Week 7: Modeling data-aggregation input data source and output information

Welcome to the seventh installment of Project 2: Supporting Synthesis Science!

First, I neglected to include in last week’s blog one of the nice plots Rob made to display the characteristics of our set of data-aggregation studies. This one is a map showing how the number of papers breaks down by continent:

At the end of last week we’d concluded that revising our data accessibility rubric for individual data sources (within each data-aggregation study) was critical to the accurate assessment of researcher citation practices. To this end, Rob and I dug back into each data-aggregation study to determine if Digital Object Identifiers (DOIs) were available for each source’s citation in reference/literature cited sections. This proved to be an unexpected education in approaches employed by individual journals. As has been our experience in submitting manuscripts, many journals now require DOIs to be included in each citation, while many other journals require citations without DOIs. Still others link DOIs to citations as a URL (during production of online-available pdfs) without actually printing the DOI. Others go a step further by linking non-DOI citations (e.g., reports, theses) to a Google Scholar URL using the author name, year, and title. We were surprised to have not seen this before, but these Scholar links sometimes took us directly to the paper of interest. More often, however, we were led to a Google Scholar citation (which looks like a citation, is not linked, but links to other citing papers) or to nothing at all. The outcome of this process was the shifting of the recorded accessibility of many articles (that were not linked) from a distance-to-data value of 2 to a distance-to-data value of 3. Overall satisfying was the resulting distribution of distance-to-data values (range = 1-4, with 1 being a direct link to a data source and 4 being an inaccessible data source [e.g., a personal communication]); instead of a bimodal distribution peaking at 2 and 4, instead we had unimodal distribution peaking at 3.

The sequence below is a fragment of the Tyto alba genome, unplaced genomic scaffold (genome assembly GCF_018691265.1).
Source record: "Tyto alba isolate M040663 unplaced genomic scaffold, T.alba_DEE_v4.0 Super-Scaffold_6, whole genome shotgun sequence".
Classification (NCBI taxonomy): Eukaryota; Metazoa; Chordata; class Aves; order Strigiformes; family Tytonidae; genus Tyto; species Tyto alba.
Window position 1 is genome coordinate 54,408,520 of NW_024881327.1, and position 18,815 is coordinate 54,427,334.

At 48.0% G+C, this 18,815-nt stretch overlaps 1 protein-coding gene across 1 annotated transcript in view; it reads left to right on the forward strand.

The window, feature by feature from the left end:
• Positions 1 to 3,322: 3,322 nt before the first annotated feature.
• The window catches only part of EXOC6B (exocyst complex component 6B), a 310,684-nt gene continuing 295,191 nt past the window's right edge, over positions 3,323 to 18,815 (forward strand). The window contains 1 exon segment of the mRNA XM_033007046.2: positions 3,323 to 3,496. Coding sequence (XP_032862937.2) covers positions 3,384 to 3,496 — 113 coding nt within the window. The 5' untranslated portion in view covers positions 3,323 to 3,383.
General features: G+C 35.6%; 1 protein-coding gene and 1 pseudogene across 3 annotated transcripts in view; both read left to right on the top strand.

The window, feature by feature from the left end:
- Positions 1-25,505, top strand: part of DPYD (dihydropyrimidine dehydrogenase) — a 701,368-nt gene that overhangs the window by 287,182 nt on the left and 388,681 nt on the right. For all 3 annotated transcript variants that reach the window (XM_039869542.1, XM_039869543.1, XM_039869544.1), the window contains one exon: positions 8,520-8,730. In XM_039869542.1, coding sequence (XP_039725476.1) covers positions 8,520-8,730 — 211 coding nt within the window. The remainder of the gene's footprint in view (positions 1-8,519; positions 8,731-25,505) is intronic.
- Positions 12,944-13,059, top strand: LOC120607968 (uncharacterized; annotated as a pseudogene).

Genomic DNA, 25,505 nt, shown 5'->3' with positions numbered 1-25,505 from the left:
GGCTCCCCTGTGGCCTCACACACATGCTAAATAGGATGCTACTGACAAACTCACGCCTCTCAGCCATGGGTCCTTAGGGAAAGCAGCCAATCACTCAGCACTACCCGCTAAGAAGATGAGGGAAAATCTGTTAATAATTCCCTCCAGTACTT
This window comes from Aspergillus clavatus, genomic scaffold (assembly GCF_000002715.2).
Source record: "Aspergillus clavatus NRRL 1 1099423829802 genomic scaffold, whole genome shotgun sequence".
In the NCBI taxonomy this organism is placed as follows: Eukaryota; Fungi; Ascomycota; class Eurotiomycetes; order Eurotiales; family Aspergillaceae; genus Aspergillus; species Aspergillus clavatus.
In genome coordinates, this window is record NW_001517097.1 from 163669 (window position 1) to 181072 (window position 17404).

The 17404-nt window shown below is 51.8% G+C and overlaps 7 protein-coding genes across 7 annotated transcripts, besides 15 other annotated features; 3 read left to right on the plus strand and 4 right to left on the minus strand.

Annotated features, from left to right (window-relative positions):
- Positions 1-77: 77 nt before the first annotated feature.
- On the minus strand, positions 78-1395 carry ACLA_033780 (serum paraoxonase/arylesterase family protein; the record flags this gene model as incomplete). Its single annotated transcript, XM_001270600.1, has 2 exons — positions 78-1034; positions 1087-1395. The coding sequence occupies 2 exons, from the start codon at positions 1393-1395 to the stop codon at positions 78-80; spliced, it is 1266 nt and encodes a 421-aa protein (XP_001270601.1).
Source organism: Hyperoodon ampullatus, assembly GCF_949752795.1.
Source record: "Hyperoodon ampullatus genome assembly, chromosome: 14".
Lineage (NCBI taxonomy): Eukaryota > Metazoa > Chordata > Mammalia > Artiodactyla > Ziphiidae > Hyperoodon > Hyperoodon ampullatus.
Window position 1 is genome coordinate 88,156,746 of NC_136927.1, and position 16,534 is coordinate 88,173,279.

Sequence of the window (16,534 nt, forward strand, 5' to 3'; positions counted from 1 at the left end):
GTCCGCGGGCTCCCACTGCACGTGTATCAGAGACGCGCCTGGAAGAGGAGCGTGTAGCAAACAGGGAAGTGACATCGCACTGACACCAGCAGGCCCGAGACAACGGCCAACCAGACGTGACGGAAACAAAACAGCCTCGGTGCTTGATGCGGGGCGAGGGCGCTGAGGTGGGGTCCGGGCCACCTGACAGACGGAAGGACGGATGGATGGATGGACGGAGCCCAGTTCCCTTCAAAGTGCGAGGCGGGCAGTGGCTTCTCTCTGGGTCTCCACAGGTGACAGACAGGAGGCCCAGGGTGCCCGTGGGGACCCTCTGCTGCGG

Once we were satisfied with these updates, we began the process of repeating and revising our modeling steps initiated last week. Following updates to the distance-to-data values, we initiated two ordinal mixed-effects models (aka cumulative link mixed models) using distance-to-data as an ordinal response. The first considered all data sources employed in data-aggregation studies (n = 505) with a focus on potential differences in distance-to-data values between years of publication and between data-aggregation studies conducted by NCEAS-associated researchers and studies identified with a systematic search from Web of Science. The second considered a subset of these sources, employing only those records where the source had a publication year associated with a citation. This removed an sources that perhaps were uncited or were linked solely with a URL in the paper. From the publication data, we calculated a “data age” index by subtracting the source’s publication year from the citing data-aggregation study’s publication year.  The distribution of this response alone was interesting, with one source 111 years old (median = 6 years). This data age covariate exhibited a strong positive relationship with distance-to-data with older sources having higher values than younger sources. We are continuing this pursuit with further refinements to our source data set and will also be examining characteristics of data-aggregation studies such as whether authors archived their resulting data in repositories.



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